Date of Award

Summer 2017

Document Type

Dissertation

Degree Name

Doctor of Philosophy (PhD)

Department

Sociology/Criminal Justice

Committee Director

Allison T. Chappell

Committee Member

Randy Gainey

Committee Member

David C. May

Abstract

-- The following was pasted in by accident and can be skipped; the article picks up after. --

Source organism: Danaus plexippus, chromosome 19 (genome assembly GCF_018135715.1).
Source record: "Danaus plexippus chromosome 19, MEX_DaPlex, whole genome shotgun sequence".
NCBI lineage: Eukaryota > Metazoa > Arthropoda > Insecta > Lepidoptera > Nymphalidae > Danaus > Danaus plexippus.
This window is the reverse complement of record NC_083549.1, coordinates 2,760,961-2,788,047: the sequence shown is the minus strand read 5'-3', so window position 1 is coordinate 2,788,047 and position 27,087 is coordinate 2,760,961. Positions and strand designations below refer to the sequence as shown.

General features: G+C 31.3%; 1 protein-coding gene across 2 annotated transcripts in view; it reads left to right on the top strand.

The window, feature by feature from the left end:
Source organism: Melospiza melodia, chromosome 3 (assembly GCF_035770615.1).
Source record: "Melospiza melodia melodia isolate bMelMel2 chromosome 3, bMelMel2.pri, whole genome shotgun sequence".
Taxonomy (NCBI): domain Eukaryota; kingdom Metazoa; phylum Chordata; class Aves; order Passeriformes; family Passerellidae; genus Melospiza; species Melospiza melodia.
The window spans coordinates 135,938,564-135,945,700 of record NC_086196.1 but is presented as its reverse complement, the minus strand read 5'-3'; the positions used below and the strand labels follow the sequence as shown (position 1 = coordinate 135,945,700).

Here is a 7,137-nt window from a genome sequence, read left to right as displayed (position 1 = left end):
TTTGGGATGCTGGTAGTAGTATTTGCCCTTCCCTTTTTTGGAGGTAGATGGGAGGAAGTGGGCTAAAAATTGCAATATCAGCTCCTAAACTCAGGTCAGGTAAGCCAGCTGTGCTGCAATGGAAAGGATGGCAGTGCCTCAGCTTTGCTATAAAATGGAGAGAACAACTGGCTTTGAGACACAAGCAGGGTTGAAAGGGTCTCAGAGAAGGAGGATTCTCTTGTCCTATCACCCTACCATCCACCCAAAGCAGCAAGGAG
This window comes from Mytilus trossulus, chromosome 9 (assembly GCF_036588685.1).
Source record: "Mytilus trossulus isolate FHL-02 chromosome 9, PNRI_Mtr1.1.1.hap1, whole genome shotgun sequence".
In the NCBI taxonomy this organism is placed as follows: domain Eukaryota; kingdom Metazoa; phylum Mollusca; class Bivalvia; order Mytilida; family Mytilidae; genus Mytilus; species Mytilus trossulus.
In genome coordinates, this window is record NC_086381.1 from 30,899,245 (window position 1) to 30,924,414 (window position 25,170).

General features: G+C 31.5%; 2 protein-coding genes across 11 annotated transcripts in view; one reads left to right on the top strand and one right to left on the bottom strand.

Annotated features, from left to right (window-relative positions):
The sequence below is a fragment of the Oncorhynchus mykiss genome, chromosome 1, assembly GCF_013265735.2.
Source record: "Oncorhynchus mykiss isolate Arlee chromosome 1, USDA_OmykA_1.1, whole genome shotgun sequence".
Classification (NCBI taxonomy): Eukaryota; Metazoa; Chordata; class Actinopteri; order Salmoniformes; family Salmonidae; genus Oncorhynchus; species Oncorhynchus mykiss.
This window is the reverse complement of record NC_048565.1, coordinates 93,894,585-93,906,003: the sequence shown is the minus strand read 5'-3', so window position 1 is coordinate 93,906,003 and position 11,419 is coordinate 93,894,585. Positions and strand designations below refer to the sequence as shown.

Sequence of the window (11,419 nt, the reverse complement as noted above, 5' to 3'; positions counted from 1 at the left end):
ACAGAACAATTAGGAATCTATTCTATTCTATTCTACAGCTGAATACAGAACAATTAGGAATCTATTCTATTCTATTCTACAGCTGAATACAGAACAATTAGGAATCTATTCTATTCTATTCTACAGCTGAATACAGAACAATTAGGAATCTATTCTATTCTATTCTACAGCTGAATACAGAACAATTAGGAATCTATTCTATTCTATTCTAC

The implementation of school resource officer programs has been a popular response to school-based violence in the United States. Parents, school officials, and policy makers believe that police presence makes students and staff feel safer on campus, deters school-based crime and violence, and creates positive relationships between youth and the police. However, there is a growing concern that school resource officers hypercriminalize trivial student misbehavior, contribute to a culture of youth punishment and control, and are instrumental in facilitating a link between schools and the juvenile justice system. Despite the rapid rate at which school resource officer programs have expanded over the last two decades and the significant amount of federal and state funds that have been allocated for their implementation, very little is known about how school resource officers operate in schools across the United States. The current work aims to gain a better understanding of how school resource officers spend their time, the extent to which school characteristics explain the variation in their behaviors, the factors influencing their involvement in school discipline, and how their behavior is shaped by the presence and availability of schools’ informal social control measures. Since school resource officers are likely to remain a permanent fixture in schools across the country, it is necessary to better understand their role within the school setting. Utilizing data from the Department of Education’s School Survey on Crime and Safety (2015), supplemented with qualitative interviews from a sample (n=20) of school resource officers, the current research aims to fill this gap in the literature by applying Donald Black’s (1976) Behavior of Law as a theoretical framework. Some findings were consistent with the notion that school resource officers engage in behaviors that may contribute to the school-to-prison pipeline, but other findings suggested that many school resource officers are willing to seek alternative social control measures in an effort to keep students out of the juvenile justice system. This highlights the importance of selecting officers for this assignment who are oriented toward working with youth and are committed to using alternatives to formal juvenile justice sanctions, while only referring students to the juvenile justice system as a last resort. Additionally, these findings suggest that although schools are considered to be a microcosm of society, the law oftentimes manifests itself differently within schools relative to the rest of society due to the intimate nature of the school setting. Further, it is important that police departments and school districts maintain a shared understanding of the roles of school resource officers and that schools should not be policed in the same way in which streets are policed. Finally, school resource officers should be expected to take advantage of the readily available alternative social control measures that are unique to the school setting so as not to perpetuate the school-to-prison pipeline.

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